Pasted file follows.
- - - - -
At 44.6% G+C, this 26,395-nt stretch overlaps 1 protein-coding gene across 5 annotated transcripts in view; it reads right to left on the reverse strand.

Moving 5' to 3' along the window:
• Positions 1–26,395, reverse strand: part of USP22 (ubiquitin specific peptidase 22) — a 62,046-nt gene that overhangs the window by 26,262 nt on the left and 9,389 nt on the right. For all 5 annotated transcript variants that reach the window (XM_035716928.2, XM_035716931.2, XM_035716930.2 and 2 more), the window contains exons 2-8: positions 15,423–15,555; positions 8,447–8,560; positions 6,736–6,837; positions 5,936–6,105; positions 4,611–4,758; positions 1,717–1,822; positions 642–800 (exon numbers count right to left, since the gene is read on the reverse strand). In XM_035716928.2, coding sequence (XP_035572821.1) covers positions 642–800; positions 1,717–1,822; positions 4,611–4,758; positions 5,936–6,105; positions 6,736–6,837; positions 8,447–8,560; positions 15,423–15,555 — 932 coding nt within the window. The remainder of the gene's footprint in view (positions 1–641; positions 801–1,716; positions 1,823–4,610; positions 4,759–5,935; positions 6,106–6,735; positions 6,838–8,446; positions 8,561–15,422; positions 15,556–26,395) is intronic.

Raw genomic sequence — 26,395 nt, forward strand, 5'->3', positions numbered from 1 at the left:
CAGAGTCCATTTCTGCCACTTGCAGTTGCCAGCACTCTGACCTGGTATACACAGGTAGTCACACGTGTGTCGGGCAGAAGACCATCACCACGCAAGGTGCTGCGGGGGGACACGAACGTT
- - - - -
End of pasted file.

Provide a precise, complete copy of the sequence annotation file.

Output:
At 44.6% G+C, this 26,395-nt stretch overlaps 1 protein-coding gene across 5 annotated transcripts in view; it reads right to left on the reverse strand.

Moving 5' to 3' along the window:
• Positions 1–26,395, reverse strand: part of USP22 (ubiquitin specific peptidase 22) — a 62,046-nt gene that overhangs the window by 26,262 nt on the left and 9,389 nt on the right. For all 5 annotated transcript variants that reach the window (XM_035716928.2, XM_035716931.2, XM_035716930.2 and 2 more), the window contains exons 2-8: positions 15,423–15,555; positions 8,447–8,560; positions 6,736–6,837; positions 5,936–6,105; positions 4,611–4,758; positions 1,717–1,822; positions 642–800 (exon numbers count right to left, since the gene is read on the reverse strand). In XM_035716928.2, coding sequence (XP_035572821.1) covers positions 642–800; positions 1,717–1,822; positions 4,611–4,758; positions 5,936–6,105; positions 6,736–6,837; positions 8,447–8,560; positions 15,423–15,555 — 932 coding nt within the window. The remainder of the gene's footprint in view (positions 1–641; positions 801–1,716; positions 1,823–4,610; positions 4,759–5,935; positions 6,106–6,735; positions 6,838–8,446; positions 8,561–15,422; positions 15,556–26,395) is intronic.

Raw genomic sequence — 26,395 nt, forward strand, 5'->3', positions numbered from 1 at the left:
CAGAGTCCATTTCTGCCACTTGCAGTTGCCAGCACTCTGACCTGGTATACACAGGTAGTCACACGTGTGTCGGGCAGAAGACCATCACCACGCAAGGTGCTGCGGGGGGACACGAACGTT